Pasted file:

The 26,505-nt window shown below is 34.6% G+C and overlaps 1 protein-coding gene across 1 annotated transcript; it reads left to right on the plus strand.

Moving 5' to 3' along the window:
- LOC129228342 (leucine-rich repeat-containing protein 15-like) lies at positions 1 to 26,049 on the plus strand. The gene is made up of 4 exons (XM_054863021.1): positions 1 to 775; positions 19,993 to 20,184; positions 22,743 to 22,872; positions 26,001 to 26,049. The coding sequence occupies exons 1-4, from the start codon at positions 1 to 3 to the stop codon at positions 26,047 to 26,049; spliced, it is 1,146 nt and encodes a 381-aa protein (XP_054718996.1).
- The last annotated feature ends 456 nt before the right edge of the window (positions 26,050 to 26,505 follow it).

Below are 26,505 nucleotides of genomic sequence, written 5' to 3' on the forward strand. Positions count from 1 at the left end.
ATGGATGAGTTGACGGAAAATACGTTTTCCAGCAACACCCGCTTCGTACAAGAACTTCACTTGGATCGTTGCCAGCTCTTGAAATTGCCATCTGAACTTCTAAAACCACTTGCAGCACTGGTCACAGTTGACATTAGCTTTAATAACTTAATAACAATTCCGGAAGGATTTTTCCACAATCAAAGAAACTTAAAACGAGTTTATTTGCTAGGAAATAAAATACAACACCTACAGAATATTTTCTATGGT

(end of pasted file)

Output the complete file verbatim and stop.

The 26,505-nt window shown below is 34.6% G+C and overlaps 1 protein-coding gene across 1 annotated transcript; it reads left to right on the plus strand.

Moving 5' to 3' along the window:
- LOC129228342 (leucine-rich repeat-containing protein 15-like) lies at positions 1 to 26,049 on the plus strand. The gene is made up of 4 exons (XM_054863021.1): positions 1 to 775; positions 19,993 to 20,184; positions 22,743 to 22,872; positions 26,001 to 26,049. The coding sequence occupies exons 1-4, from the start codon at positions 1 to 3 to the stop codon at positions 26,047 to 26,049; spliced, it is 1,146 nt and encodes a 381-aa protein (XP_054718996.1).
- The last annotated feature ends 456 nt before the right edge of the window (positions 26,050 to 26,505 follow it).

Below are 26,505 nucleotides of genomic sequence, written 5' to 3' on the forward strand. Positions count from 1 at the left end.
ATGGATGAGTTGACGGAAAATACGTTTTCCAGCAACACCCGCTTCGTACAAGAACTTCACTTGGATCGTTGCCAGCTCTTGAAATTGCCATCTGAACTTCTAAAACCACTTGCAGCACTGGTCACAGTTGACATTAGCTTTAATAACTTAATAACAATTCCGGAAGGATTTTTCCACAATCAAAGAAACTTAAAACGAGTTTATTTGCTAGGAAATAAAATACAACACCTACAGAATATTTTCTATGGT